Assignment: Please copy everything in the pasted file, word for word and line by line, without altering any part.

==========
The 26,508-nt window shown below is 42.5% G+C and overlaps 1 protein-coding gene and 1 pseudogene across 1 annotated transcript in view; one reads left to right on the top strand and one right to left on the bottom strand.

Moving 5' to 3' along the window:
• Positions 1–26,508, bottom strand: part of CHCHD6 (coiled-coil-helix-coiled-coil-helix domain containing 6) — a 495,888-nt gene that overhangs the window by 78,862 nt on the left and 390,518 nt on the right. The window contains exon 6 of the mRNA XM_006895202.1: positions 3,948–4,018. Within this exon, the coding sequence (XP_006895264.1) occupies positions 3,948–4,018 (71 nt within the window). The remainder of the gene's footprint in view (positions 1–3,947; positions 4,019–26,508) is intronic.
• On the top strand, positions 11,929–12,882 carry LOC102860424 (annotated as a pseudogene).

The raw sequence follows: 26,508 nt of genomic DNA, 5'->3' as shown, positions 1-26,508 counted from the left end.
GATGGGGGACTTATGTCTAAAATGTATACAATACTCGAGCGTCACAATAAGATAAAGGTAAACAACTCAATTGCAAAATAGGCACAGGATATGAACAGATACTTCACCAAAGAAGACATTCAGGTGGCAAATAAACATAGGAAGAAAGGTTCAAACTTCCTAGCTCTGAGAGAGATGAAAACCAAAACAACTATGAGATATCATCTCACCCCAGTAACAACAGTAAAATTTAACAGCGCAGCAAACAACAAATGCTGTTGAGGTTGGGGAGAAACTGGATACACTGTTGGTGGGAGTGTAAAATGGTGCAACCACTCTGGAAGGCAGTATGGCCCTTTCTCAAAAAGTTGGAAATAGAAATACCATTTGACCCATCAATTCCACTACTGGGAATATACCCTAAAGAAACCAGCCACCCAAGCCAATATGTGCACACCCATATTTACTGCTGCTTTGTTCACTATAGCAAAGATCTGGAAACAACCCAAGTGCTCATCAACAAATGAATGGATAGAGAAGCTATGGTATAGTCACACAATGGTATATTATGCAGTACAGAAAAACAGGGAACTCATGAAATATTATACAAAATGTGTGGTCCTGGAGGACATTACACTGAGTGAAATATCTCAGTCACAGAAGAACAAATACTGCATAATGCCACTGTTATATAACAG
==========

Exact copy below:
The 26,508-nt window shown below is 42.5% G+C and overlaps 1 protein-coding gene and 1 pseudogene across 1 annotated transcript in view; one reads left to right on the top strand and one right to left on the bottom strand.

Moving 5' to 3' along the window:
• Positions 1–26,508, bottom strand: part of CHCHD6 (coiled-coil-helix-coiled-coil-helix domain containing 6) — a 495,888-nt gene that overhangs the window by 78,862 nt on the left and 390,518 nt on the right. The window contains exon 6 of the mRNA XM_006895202.1: positions 3,948–4,018. Within this exon, the coding sequence (XP_006895264.1) occupies positions 3,948–4,018 (71 nt within the window). The remainder of the gene's footprint in view (positions 1–3,947; positions 4,019–26,508) is intronic.
• On the top strand, positions 11,929–12,882 carry LOC102860424 (annotated as a pseudogene).

The raw sequence follows: 26,508 nt of genomic DNA, 5'->3' as shown, positions 1-26,508 counted from the left end.
GATGGGGGACTTATGTCTAAAATGTATACAATACTCGAGCGTCACAATAAGATAAAGGTAAACAACTCAATTGCAAAATAGGCACAGGATATGAACAGATACTTCACCAAAGAAGACATTCAGGTGGCAAATAAACATAGGAAGAAAGGTTCAAACTTCCTAGCTCTGAGAGAGATGAAAACCAAAACAACTATGAGATATCATCTCACCCCAGTAACAACAGTAAAATTTAACAGCGCAGCAAACAACAAATGCTGTTGAGGTTGGGGAGAAACTGGATACACTGTTGGTGGGAGTGTAAAATGGTGCAACCACTCTGGAAGGCAGTATGGCCCTTTCTCAAAAAGTTGGAAATAGAAATACCATTTGACCCATCAATTCCACTACTGGGAATATACCCTAAAGAAACCAGCCACCCAAGCCAATATGTGCACACCCATATTTACTGCTGCTTTGTTCACTATAGCAAAGATCTGGAAACAACCCAAGTGCTCATCAACAAATGAATGGATAGAGAAGCTATGGTATAGTCACACAATGGTATATTATGCAGTACAGAAAAACAGGGAACTCATGAAATATTATACAAAATGTGTGGTCCTGGAGGACATTACACTGAGTGAAATATCTCAGTCACAGAAGAACAAATACTGCATAATGCCACTGTTATATAACAG